In an analysis of data from more than 1,300 hospitals, Kaufman Hall noted a dip in hospitals’ median calendar year-to-date operating margin from 1.4% in June down to 1.3% in July. The data also showed “a greater pullback in volume on the outpatient side, which may be attributed to patients choosing not to pursue elective procedures during the summer,” a Kaufman Hall news release stated.

Kaufman Hall’s National Hospital Flash Report by Erik Swanson, Senior Vice President, Data and Analytics, and Brian Pisarsky, Senior Vice President, Strategic and Financial Planning, is an analysis of actual and budget data—sampled from Syntellis Performance Solutions—which is representative of hospitals of various sizes and areas in the US.

“It’s clear that today’s challenging financial environment is here to stay, and hospital leaders must be proactive in seeking out opportunities to refine their operations and remain competitive,” said Erik Swanson, Senior Vice President, Data and Analytics, Kaufman Hall, in a news release. Clinical laboratory leaders would be wise to follow the same advice. (Photo copyright: Kaufman Hall.)

Expenses Declined, Bad Debt and Charity Care Rose

Here are other national data Kaufman Hall reported for July 2023 as compared to June 2023:

  • Adjusted discharges per calendar day dropped 7%.
  • Operating room minutes per calendar day declined 13%.
  • Emergency department visits per calendar day fell 1%.
  • Bad debt and charity care as a percentage of hospitals’ gross operating revenue was up 7%.
  • Purchased service expense per adjusted discharge was down 3%.
  • Labor expense per adjusted discharge also fell 3%.

Even though expenses slightly declined during July, patient volume decreases “pulled down” the margins, Healthcare Innovation reported, which called the report “a gloomy one.”

Also, the uptick in bad debt and charity care while volumes decreased created a “difficult situation for hospitals,” Medical Economics observed. 

Here are the report’s “key takeaways,” according to Kaufman Hall:

  • All volume indicators were down, but operating margins were still better than 2022.
  • Outpatient volume decreased more than inpatient, possibly due to patients choosing not to have elective procedures during the summer.
  • The decline in expenses was “not enough to offset revenue losses,” and inflation will continue to take its toll on labor expenses.
  • Medicaid has been “disenrolling” members in 30 states during June and July, and bad debt and charity care have increased.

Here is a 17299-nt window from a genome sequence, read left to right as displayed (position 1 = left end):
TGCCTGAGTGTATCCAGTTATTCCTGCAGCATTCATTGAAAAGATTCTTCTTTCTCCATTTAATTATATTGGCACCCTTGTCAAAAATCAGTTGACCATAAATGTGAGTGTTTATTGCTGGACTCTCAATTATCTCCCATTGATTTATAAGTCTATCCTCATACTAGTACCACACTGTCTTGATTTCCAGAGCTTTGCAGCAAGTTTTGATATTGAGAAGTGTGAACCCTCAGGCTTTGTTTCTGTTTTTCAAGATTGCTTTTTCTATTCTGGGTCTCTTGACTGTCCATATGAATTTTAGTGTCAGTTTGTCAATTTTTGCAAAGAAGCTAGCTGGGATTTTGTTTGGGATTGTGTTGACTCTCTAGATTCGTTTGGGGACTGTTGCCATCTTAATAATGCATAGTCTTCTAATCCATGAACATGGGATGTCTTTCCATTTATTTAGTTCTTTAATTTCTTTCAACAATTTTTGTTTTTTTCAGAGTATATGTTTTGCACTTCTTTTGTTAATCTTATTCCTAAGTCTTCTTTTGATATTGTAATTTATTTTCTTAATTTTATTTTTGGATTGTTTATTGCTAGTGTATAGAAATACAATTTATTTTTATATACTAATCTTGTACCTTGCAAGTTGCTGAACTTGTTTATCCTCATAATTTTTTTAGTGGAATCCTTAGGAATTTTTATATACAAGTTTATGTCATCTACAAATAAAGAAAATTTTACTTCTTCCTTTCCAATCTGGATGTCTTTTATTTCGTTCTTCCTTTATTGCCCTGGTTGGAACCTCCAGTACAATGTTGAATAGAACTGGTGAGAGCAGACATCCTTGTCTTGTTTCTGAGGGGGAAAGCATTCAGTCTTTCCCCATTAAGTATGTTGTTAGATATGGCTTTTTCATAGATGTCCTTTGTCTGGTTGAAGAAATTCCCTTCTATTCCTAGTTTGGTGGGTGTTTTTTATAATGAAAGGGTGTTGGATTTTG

The report also called out need for improvement in providers’ discharge of patients to skilled nursing facilities. “Hospitals that prioritize care transitions to skilled nursing facilities are performing better than institutions [that] do not,” Swanson said in the news release.

“Identifying steps that can ensure a smooth transition, such as obtaining pre-authorizations and planning discharge early, will help organizations reduce expenses and improve patients’ experience,” he continued.

For Hospitals, 2023 Not as Bad as 2022

MedCity News pointed out that though July’s operating margin index decline followed four months of growth, hospitals are still way ahead of 2022 performance when median operating margins were -0.98% in July 2022.

Still, it appears hospitals are struggling to secure financial footing after 2022, an overall bad financial year for the hospital industry.

In “Tough Times Ahead for Hospitals and Their Labs,” Dark Daily’s sister publication The Dark Report referenced a Fall 2022 Current State of Hospital Finances Report, prepared by Kaufman Hall for the American Hospital Association. The report noted that “under an optimistic scenario, hospitals would lose $53 billion in revenue [in 2022]. The loss would primarily come from a $27 billion decline in outpatient revenue and $17 billion for inpatient as well as $9 billion in emergency department revenue.”

More recently, a 2023 Becker’s Hospital CFO Report compiled a list of 81 hospitals that had cut jobs since the start of the year in response to “financial and operational challenges.”

Included was Tufts Medicine in Burlington, Massachusetts. In August, the hospital “eliminated hundreds of jobs” in an outsourcing of lab outreach services to Labcorp. The Becker’s report noted that “[Tufts] said it will work with Labcorp to have the majority of affected employees transition to a similar position with Labcorp.”

Tips for Clinical Lab Financial Viability

Medical laboratory leaders need to help ensure financial health of their labs as well as quality and efficiency of services. Advice from Kaufman Hall may be applicable.

The report writers advised providers to secure payer authorizations before a “patient comes in the door.” For clinical labs, this is comparable to the need to secure insurance company authorizations for expensive genetic tests before samples are taken and tests performed.

Another tip from Kaufman Hall is to “collect and use data to inform process improvement” and “make change.”  Along those lines, medical laboratories could leverage patient data to guide launch of new services, entry to markets, workflow improvement, and costs reduction.

—Donna Marie Pocius

Related Information:

National Hospital Flash Report: August 2023

Patient Volume and Revenue Decline in July, Challenging Hospitals’ Performance

Kaufman Hall: Hospital Margins Dented by Falling Patient Volume

Hospital Finances Decline in July

Hospitals’ Operating Margins Fell in July after Four Months of Growth

Clinical Laboratory Trends: Tough Times Ahead for Hospitals and Their Labs81 Hospitals, Health Systems Cutting Jobs